I said to Bethany, “As unfortunate as poor Megan’s situation is, it’s a perfect story for showing—not telling—people why working with a designer and builder separately is so risky.” Today, when networking, if someone says, “I’ve already got a relationship with a designer, I’m just looking for a builder,” Bethany simply responds, “Congratulations on starting the process toward your dream home. What a huge milestone. If you’ve already locked in with a designer you’re happy with, excellent. However, has anyone told you about going the designer-then-builder path versus the design-build path, and why it matters so much?”

Many look puzzled and say, “No, what’s that?” Bethany continues: “Well, the major difference is—actually, you know what? Let me give you an example. See, when Megan came to us . . .” Bethany then wraps it up with: “So, of course, I’m not saying if you design and build separately this will happen to you, and I really hope it doesn’t. However, regardless of whether you use us or another design-build option, I strongly suggest you explore the possibility.”

When they do, who do you think they’ll see as the only logical choice? Isn’t that so much easier than self-promotion or feeling like you’re coming across as instilling fear? A simple story neatly sidesteps all that. You’re not expressly telling them they’re doing it wrong, so it doesn’t come across as judgmental. You’re not lecturing. You’re not even saying they should hire you or that their way won’t work. Megan’s story served as a way to educate prospects on the risks while inspiring interest in a different solution. It showed that Bethany understood her listeners, their fears, and how to avoid them.

Megan’s story and two other stories catapulted Jenkins Custom Homes from an annual turnover of $6 million after almost twenty years of operation, to more than $18 million the following year. Moreover, it took an introvert from hating the idea of selling and networking to loving it and dominating her industry! That’s the transformative power of stories.

The Introvert’s Edge to Networking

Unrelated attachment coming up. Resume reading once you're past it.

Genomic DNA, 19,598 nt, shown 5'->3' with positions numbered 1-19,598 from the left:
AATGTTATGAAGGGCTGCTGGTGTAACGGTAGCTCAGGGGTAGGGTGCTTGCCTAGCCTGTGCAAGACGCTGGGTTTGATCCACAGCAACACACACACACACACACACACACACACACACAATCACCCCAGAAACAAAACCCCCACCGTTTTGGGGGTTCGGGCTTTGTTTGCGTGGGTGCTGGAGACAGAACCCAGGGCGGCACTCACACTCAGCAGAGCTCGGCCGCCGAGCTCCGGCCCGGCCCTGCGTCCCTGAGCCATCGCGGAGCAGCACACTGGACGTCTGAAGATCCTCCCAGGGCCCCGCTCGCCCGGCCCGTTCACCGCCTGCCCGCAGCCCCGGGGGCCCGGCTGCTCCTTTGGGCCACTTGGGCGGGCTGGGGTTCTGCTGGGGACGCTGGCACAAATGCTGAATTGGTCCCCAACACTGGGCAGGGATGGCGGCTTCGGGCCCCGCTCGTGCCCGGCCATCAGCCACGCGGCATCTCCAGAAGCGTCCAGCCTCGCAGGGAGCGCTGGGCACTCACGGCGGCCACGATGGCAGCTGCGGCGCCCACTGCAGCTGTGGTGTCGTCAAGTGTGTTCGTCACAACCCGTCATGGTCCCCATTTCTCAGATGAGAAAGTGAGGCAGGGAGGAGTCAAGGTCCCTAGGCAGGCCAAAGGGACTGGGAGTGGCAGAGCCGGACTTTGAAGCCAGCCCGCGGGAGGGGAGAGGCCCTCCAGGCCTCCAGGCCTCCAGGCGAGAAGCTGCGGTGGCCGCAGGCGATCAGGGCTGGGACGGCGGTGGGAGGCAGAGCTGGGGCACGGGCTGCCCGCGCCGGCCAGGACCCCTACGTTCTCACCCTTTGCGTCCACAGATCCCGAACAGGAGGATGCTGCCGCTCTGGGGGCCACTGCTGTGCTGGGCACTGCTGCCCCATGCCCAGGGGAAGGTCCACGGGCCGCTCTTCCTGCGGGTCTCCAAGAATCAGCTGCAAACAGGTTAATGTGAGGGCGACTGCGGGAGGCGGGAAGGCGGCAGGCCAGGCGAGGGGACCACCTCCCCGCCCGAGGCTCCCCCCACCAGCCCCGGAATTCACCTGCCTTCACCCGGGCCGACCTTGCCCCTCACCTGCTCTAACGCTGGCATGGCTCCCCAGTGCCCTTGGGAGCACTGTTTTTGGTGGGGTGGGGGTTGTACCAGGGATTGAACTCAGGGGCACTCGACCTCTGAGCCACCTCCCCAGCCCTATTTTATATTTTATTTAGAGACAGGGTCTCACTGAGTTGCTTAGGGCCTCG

Matthew Pollard’s new book, The Introvert’s Edge to Networking, is available now.

Download the first chapter free here and check it out for yourself.

Purchase your copy of The Introvert’s Edge to Networking today.

When you purchase, Matthew will also give you free instant access to over $700 worth of bonuses, including The Official Introvert’s Edge Step-By-Step Implementation Training and a personal invitation to his private Facebook community of like-minded introverts.

To claim your bonuses, sign up here with your name, email and order confirmation number.

Infinite Giving

Infinite Givingstring(15) "Infinite Giving"

I have a new book,Infinite Giving”, that was just released this week and is available for purchase on Amazon.

Our book reveals for the very first time, the 7 principles of Givers Gain®  which leads to a life of giving not just for the benefit of others, but most importantly for you as well.  All the while allowing you to protect your time, energy, and resources to ensure you can practice Infinite Giving throughout the world. This law of reciprocity has allowed hundreds of thousands of people to take part in this powerful philosophy while also building a business to support them and those they care about. Givers Gain seeks to imagine a world where giving is a strength, and everybody can create success through Infinite Giving.  The philosophy of Givers Gain® has the potential to change the world. Full stop.

The Seven Principles of Givers Gain®

  1. Are They in Your Light?                     ∞ Do you want to live a more fulfilled existence, one
  2. Give Without Expectation                    where you’re building a life and business where you
  3. Give More Than Expected                     don’t have to choose between winning or helping?
  4. Give What You Can Afford                ∞ Have you ever felt like people take advantage of your
  5. It’s OK to Gain                                           good nature, both in life and business?